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Author Topic: Is CW going to survive?  (Read 4598 times)
KE2KB
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Posts: 127




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« on: May 26, 2009, 03:22:41 PM »

With the end of code requirements for Amateur licensing, one might expect that, eventually CW will just "go away".
I for one hope not. I have enjoyed using CW, and still believe it is a useful tool to have available.

What do you think?

FW
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KE7WAV
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Posts: 126




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« Reply #1 on: May 26, 2009, 04:40:11 PM »

Well-- I am a "new" General class licensee and I learned code and use it all the time. (So I am a 'know' code General)

I hope CW is around for a long time; it is my favorite mode.  My straight key stays busy on 40m.  I may only be pounding the brass a 5-8wpm but I'll get to 20 with a little more practice. Code is just a great lure to hobby, I hope more new hams find it as exciting as I do.

Hope to CU on the air!

KE7WAV..

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KB9CRY
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« Reply #2 on: May 26, 2009, 04:43:31 PM »

I'm getting sleepy.  Yawn!
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KE2KB
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Posts: 127




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« Reply #3 on: May 26, 2009, 04:49:34 PM »

Because you're bored, or because you have been pounding brass for too long<g>

I like to go until I fall asleep, then hear and even see the code in my sleep.

FW
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WB2WIK
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Posts: 20559




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« Reply #4 on: May 26, 2009, 06:10:11 PM »

Code will likely live as long as amateur radio, however long that is.

There's been no code test f, or a couple of years now, and code has not declined in popularity for amateur use even by 1%.  You can tell that by looking at on-line activity logs, DXpedition logs, contest logs and results, and many other indicators.

Also, there's lots of QRM at the "CW" end of the bands, and on bands like 30m where only CW and digital are allowed.

I may be imagining things, but it seems to me there's more QRM on CW today than there ever was, and I've been using it for 44 years (and one month) now.

WB2WIK/6
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AD7WN
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Posts: 113




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« Reply #5 on: May 26, 2009, 07:13:30 PM »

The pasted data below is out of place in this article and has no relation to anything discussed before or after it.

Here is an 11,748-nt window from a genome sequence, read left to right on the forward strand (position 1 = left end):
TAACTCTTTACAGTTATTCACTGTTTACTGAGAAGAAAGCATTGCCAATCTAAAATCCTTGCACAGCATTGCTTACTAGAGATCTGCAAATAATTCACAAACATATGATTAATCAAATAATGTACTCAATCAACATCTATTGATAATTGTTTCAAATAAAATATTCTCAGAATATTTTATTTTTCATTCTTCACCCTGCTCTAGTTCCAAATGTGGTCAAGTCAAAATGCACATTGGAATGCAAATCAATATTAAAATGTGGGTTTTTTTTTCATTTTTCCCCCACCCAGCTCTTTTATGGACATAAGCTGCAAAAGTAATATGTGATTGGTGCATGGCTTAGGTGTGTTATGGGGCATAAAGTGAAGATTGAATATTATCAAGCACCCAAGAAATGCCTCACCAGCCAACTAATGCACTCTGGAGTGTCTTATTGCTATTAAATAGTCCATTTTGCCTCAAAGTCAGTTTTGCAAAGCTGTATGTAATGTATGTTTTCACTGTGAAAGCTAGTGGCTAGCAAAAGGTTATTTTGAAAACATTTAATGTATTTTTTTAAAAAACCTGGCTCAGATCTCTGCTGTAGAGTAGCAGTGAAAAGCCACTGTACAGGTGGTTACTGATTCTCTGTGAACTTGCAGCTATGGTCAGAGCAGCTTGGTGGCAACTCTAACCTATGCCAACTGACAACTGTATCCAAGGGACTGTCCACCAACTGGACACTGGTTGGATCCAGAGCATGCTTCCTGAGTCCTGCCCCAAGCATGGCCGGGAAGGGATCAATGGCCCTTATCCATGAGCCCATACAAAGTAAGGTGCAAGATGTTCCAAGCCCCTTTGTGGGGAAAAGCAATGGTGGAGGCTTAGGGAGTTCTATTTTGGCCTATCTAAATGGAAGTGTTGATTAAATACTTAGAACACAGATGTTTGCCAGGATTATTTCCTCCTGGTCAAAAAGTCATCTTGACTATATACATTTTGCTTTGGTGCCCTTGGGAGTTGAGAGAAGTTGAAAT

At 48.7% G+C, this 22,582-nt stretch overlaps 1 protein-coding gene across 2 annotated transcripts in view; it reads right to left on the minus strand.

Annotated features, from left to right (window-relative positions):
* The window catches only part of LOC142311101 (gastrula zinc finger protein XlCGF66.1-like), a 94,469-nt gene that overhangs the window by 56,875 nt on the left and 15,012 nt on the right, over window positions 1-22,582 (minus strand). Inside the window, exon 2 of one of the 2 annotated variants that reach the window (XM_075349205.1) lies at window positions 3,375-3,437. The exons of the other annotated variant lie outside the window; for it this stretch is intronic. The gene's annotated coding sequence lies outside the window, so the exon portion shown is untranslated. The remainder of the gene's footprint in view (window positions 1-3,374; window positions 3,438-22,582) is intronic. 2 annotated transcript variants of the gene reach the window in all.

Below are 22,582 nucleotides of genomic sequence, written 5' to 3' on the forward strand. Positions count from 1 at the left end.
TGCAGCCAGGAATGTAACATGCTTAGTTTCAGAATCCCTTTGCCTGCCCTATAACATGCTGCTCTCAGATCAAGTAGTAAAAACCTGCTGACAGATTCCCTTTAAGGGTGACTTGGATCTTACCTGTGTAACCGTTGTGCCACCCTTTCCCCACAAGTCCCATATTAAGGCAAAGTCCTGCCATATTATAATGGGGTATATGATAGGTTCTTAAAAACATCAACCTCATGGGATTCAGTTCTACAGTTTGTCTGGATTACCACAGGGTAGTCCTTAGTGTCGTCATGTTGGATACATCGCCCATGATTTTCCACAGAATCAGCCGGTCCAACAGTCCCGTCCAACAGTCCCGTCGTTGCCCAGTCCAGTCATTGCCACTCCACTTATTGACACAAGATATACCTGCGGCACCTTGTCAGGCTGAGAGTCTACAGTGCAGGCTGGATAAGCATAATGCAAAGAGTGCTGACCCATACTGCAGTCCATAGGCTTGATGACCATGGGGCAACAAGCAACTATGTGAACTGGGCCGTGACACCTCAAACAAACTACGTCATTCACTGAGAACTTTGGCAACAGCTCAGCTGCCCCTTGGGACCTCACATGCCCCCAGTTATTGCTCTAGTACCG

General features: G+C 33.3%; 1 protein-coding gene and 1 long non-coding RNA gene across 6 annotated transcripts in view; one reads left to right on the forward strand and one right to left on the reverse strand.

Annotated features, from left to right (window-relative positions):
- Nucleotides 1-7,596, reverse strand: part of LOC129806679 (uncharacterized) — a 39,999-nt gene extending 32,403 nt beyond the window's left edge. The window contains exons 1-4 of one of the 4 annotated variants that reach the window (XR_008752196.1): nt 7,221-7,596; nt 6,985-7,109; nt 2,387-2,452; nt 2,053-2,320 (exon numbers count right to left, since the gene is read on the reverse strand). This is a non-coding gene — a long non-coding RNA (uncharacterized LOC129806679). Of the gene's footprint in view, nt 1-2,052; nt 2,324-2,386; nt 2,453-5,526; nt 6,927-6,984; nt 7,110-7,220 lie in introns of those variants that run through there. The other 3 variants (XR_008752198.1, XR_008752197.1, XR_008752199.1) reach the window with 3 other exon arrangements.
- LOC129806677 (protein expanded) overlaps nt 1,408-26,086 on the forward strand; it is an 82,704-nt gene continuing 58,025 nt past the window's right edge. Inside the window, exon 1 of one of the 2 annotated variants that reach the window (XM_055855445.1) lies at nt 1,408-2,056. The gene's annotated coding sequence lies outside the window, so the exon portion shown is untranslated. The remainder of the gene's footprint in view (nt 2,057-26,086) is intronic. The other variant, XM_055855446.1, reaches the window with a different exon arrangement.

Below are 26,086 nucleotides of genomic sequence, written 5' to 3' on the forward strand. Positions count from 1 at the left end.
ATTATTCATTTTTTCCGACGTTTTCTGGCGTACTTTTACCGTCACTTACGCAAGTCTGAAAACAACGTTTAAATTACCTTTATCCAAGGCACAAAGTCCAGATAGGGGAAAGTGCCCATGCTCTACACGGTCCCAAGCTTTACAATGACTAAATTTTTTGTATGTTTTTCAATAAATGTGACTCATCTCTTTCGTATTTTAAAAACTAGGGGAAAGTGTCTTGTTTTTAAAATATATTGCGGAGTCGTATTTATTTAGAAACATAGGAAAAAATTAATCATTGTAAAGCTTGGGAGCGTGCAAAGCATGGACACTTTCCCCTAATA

Of course CW will survive.  Sure, the FCC screwed up and dropped the code requirment from all classes of ham licenses.  But they were simply caving in from pressure from activist groups instead of doing their jobs.

I think the number of hams who use morse has declined slightly over the last couple of years.  The reason for this seems obvious.  Now that a new ham can get a ticket without knowing code, he is more likely to learn code after getting licensed if he is going to learn it at all.

But listening to the ham bands, there is still a lot of CW being worked.  Those who come to hate the CB-style nonsense being widely practiced on 75 and 20 SSB learn that there is a much better world in the CW bands.  Even if they have to learn the code to improve their lot, they will migrate to the CW sub-bands.

73 de John/AD7WN
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EA5BLP
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« Reply #6 on: May 27, 2009, 02:15:45 AM »

I think that cw should be declared historical heritage ot telecommunications. In the same way than the old arquitechture or the music are also heritage of our culture. From this point of view, cw is in the origen of the actual binary codes and the big nets of information.
As a radioamateurs, and from an historical perspective, i think we must preserve and save the code. Exactly in the same way the states must preserve it´s cultural richness. If we are capable of transmiting this idea and the potential of cw as the only binary lenguage that still our brain can decode, it will survive for long years. In any case, cw is still a very good way of transmission when there are hard conditions of noise-signal ratio on the bands or when basic low power operation techniques are used. But above of all, I think, there is a very important historical ingredient on the code wich must survive as a legacy for the future of the communication.
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Juan
EA5BLP
KJ4FUU
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Posts: 162




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« Reply #7 on: May 27, 2009, 08:14:38 AM »

If I wasn't confident CW would continue, I wouldn't be trying to learn it right now. I'm an extra, but currently can only copy at 5wpm. I'm using the G4FON training software to learn at the 20wpm character speed (although I'm only doing 10wpm, but I figure that's enough to not try the patience of the more experienced operators).

Since I plan to do QRP almost exclusively, I won't be having many DX QSOs unless I do CW. My goal is to be able to QSO at 10wpm by the fall. I have my radio and a general coverage receiver by my bed, so I can practice copying a little before going to sleep.